First and foremost, know that Pfizer’s rumored acquisition interest in AstraZeneca appears to have come and gone without anyone noticing that the two companies met several months ago to discuss a union.
While nothing is ever final, those meetings ended with no further actions planned, and no plans for future discussions of such a deal that might boost the value of Pfizer stock. The odds of an acquisition panning out after a failed effort are even weaker than they are the first time the idea came up.
That being said, where there’s smoke, there’s fire. If Pfizer was interested in a then-struggling AstraZeneca a few months ago, with no major changes to the company’s structure, properties, and pipeline in the meantime, there’s no reason to think the iconic pharmaceutical maker would be unwilling to entertain the idea again now.
The million-dollar question Pfizer stock holders as well as AZN stock owners are asking themselves now is, what exactly did Pfizer see in AstraZeneca in the first place? As it turns out, the three best explanations are pretty straightforward. But are they enough reason to go through with the deal?
The motivations are (in order of most-likely to less-likely):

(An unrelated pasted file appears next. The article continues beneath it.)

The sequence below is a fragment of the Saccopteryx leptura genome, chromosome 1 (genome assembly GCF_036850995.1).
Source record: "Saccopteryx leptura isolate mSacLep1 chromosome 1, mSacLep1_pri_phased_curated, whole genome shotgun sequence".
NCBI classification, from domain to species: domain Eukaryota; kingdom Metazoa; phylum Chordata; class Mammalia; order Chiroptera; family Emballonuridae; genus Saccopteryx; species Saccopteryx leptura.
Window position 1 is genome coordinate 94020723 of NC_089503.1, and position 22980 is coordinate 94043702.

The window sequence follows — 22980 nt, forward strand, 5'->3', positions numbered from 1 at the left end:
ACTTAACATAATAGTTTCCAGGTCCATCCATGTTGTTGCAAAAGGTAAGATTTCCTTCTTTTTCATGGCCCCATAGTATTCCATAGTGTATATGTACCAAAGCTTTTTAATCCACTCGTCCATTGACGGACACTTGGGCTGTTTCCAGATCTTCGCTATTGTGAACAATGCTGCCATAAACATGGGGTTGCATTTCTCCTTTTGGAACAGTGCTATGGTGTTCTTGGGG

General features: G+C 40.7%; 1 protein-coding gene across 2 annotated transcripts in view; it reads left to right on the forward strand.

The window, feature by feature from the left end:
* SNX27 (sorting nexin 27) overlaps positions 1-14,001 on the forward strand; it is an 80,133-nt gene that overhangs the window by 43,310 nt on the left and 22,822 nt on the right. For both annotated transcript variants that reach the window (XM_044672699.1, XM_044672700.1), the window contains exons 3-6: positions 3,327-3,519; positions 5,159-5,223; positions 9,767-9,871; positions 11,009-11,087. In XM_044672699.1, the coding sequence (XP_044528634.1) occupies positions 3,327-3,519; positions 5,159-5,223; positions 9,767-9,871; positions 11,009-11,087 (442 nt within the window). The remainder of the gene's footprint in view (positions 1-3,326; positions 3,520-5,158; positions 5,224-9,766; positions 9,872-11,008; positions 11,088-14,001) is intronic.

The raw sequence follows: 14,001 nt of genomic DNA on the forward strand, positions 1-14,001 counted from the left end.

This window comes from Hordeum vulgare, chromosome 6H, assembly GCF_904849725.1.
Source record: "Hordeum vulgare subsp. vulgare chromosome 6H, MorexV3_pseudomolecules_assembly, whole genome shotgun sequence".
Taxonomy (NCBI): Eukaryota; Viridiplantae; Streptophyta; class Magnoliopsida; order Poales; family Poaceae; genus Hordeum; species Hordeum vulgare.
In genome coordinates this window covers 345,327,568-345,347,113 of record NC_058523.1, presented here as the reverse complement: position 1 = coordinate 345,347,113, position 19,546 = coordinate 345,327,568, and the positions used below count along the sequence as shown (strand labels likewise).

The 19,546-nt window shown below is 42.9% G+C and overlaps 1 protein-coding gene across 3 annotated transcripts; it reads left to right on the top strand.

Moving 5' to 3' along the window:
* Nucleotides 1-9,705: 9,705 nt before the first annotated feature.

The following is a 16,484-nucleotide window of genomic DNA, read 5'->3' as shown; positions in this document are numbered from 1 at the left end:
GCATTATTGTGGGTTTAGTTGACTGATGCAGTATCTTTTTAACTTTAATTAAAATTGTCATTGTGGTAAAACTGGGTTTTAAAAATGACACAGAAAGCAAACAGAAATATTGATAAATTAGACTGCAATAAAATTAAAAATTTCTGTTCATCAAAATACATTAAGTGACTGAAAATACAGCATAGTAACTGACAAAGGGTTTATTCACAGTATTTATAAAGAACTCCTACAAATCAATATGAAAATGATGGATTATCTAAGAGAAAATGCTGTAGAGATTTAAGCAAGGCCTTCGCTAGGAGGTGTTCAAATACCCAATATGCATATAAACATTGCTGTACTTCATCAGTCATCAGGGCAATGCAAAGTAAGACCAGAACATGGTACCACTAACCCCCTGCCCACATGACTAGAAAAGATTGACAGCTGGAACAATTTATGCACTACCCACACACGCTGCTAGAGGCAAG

AstraZeneca Has a Solid Cancer-Immunology Pipeline
While Pfizer has done a reasonably good job of refilling its pipeline and product portfolio following the patent expirations of Lipitor and Viagra just to name a few, one of the biopharma areas where it’s lacking is on the cancer front, and on the immunology front in particular. That has made some investors worried about the future of Pfizer stock.
AstraZeneca has a compelling, though not quite outstanding, development pipeline of cancer-immunology drugs. Granted, the biggest reason AstraZeneca has such a robust oncology-immunology pipeline is because it acquired Amplimmune in 2013, but it’s still under the AstraZeneca umbrella.
The shining star in the early-stage pipeline is tremelimumab, for mesothelioma. It’s only in Phase 2 trials right now, however, spurring concerns that the company doesn’t have much that could be brought to market in the foreseeable future. But those are errant assumptions. Olaparib (for ovarian and breast cancer), moxetumomab (for leukemia), and selumetinib (for non-small cell lung cancer) are all Phase 3 candidates that could provide some real support for the value of Pfizer stock.
Still, the best part of the pipeline is in its early stages.